UNITED NATIONS, CMC – The United Nations’ International Organization for Migration (IOM) says a new UN-backed network aims to drive action to save migrant lives in the Americas, including the Caribbean.
“Thousands searching for a better life meet their death crossing deserts, rivers and remote areas in the region,” said the IOM in a statement, adding that its Missing Migrants Project documented 1,433 deaths last year – the highest number since its establishment in 2014.
The project is run by the UN agency’s Global Data Institute (GDI), which last week launched the first Network on Missing Migrants in the Americas.
“The objective is to save lives, improve data collection and support the families of survivors,” IOM said.
“When people have access to safe and regular migration pathways, that increases the likelihood that they can contribute to economic prosperity at home and in their places of destination,” said GDI Director Koko Warner.
She added that a lack of these regular pathways “often has tragic results and is a lost opportunity”.
The IOM said the network connects civil society organisations, government institutions, journalists, and other key actors.
Although the exact number of those who die transiting through the region is unknown, at least 7,495 people lost their lives between 2014 and 2022, according to Missing Migrants Project data.
The IOM said the new network will also work to strengthen national and regional capacities for the collection and exchange of data on migrant deaths and disappearances.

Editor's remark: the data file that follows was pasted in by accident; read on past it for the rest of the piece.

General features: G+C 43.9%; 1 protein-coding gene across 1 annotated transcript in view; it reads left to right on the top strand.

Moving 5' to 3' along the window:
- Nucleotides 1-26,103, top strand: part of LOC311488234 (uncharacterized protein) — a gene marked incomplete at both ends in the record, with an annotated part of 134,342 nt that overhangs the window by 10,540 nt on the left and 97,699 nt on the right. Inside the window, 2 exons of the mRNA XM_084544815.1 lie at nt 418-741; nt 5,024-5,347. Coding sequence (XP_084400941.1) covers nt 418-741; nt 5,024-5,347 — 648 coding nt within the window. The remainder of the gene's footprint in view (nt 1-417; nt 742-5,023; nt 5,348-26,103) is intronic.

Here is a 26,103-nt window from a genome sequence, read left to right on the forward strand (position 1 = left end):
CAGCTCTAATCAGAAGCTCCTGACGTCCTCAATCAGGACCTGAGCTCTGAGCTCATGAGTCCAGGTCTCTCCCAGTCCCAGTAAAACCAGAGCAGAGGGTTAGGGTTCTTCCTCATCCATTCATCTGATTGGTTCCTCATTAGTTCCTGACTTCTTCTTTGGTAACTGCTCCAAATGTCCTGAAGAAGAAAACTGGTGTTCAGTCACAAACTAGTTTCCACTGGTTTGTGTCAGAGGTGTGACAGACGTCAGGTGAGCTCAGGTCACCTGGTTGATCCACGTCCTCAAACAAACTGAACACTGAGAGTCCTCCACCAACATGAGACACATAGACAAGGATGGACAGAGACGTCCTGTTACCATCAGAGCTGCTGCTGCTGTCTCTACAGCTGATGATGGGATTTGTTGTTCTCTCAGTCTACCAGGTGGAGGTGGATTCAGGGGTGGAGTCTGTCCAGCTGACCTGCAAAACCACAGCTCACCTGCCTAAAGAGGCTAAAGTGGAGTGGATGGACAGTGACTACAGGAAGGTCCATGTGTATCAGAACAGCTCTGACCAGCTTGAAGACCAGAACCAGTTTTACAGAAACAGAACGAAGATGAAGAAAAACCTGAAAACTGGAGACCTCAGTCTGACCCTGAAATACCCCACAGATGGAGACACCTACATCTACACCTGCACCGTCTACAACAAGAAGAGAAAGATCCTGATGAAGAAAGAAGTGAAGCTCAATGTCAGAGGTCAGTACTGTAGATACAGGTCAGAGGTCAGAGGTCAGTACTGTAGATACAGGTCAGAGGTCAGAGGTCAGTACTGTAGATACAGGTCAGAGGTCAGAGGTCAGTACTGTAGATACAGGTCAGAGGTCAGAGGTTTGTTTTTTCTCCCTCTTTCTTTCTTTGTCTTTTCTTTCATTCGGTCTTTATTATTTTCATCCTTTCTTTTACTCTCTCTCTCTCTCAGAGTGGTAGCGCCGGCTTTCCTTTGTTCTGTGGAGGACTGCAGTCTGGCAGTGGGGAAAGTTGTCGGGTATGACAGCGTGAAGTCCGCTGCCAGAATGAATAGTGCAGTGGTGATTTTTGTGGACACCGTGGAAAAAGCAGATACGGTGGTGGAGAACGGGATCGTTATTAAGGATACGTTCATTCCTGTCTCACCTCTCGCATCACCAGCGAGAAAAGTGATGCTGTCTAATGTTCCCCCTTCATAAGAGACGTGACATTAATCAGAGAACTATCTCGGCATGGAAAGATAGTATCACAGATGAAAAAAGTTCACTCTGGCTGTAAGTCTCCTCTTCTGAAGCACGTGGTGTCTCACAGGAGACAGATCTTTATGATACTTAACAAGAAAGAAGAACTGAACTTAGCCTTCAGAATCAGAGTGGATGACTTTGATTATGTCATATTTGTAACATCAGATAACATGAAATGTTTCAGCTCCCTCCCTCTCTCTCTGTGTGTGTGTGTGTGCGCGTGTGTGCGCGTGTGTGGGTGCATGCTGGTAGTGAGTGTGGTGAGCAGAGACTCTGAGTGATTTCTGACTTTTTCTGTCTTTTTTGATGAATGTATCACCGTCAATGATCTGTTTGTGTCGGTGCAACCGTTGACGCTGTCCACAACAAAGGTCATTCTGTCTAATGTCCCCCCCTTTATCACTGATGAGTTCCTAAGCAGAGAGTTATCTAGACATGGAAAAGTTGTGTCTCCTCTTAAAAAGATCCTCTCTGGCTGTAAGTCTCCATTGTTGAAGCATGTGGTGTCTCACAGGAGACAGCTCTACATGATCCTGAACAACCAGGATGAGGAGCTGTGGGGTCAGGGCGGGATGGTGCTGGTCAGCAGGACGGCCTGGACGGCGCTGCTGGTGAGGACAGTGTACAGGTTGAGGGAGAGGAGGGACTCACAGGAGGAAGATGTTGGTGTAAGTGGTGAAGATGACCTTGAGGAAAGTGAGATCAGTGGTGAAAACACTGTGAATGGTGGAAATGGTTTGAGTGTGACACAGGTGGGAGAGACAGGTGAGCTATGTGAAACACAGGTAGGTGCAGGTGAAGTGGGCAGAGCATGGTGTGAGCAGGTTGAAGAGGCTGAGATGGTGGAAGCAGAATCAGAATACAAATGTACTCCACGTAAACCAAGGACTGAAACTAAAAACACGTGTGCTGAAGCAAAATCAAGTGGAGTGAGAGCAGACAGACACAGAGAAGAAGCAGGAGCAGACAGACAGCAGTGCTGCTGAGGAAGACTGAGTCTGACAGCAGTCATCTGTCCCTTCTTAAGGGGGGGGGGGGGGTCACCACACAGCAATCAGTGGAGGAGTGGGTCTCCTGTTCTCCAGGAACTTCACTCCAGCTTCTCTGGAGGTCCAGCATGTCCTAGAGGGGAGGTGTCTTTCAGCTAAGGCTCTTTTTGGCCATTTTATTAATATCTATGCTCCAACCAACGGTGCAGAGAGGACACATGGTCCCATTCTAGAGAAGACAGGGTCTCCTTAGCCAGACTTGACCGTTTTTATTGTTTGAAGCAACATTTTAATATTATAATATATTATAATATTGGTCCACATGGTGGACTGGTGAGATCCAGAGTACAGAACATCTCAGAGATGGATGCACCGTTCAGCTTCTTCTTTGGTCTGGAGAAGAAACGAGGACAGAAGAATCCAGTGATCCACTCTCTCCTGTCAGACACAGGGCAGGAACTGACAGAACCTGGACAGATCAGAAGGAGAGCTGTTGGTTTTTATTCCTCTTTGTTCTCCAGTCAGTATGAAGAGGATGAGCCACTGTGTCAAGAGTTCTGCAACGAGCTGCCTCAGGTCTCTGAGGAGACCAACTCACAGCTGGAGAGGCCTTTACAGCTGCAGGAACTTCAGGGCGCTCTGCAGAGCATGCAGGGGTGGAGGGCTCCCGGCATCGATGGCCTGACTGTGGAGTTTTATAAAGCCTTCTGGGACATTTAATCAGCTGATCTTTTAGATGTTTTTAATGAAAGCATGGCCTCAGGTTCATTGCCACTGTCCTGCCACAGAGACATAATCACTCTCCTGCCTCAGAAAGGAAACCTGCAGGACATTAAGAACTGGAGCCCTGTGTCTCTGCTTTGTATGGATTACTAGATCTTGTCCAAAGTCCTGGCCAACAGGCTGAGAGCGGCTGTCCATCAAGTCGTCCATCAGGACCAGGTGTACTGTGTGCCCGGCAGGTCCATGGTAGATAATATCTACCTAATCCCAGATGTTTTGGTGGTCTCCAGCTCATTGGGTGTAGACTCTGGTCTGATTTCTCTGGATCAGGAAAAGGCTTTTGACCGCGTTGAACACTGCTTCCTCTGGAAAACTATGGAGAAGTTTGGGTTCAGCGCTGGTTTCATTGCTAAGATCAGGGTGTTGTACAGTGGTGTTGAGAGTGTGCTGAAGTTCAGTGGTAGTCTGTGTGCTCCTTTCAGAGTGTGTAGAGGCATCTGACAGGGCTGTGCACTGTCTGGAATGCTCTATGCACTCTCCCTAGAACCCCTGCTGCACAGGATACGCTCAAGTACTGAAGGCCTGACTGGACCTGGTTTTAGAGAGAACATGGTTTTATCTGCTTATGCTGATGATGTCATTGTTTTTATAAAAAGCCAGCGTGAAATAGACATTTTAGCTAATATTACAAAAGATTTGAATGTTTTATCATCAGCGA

Actions will include issuing recommendations to try and prevent these deaths and disappearances, searching for and identifying the deceased, and providing support and reparation to their families, the IOM said.
“It will also facilitate the creation of strategic alliances among participants by conducting joint investigations, among other measures,” it said.
The launching of the network comes as immigrant advocates in New York have described as “unfathomably cruel” a plan by the United States and Canada to limit the entry of Caribbean and other asylum seekers at their borders.
This came after reports of asylum seekers entering Canada via unofficial points of entry such as Roxham Road along the northern border of the United States.
The New York Immigration Coalition (NYIC), an umbrella policy and advocacy organisation that represents over 200 immigrant and refugee rights groups throughout New York, strongly denounced this decision, stating that it “recklessly endangers the lives of asylum seekers”, while demanding expanded protections for asylum seekers.
“Asylum seekers flee violent conditions to build better futures for themselves and their families,” Murad Awawdeh, NYIC executive director, told the Caribbean Media Corporation (CMC).
“They undergo extreme journeys across thousands of miles in search of safety and relief.
“To now restrict the movement of asylum seekers is to recklessly endanger their lives,” he added.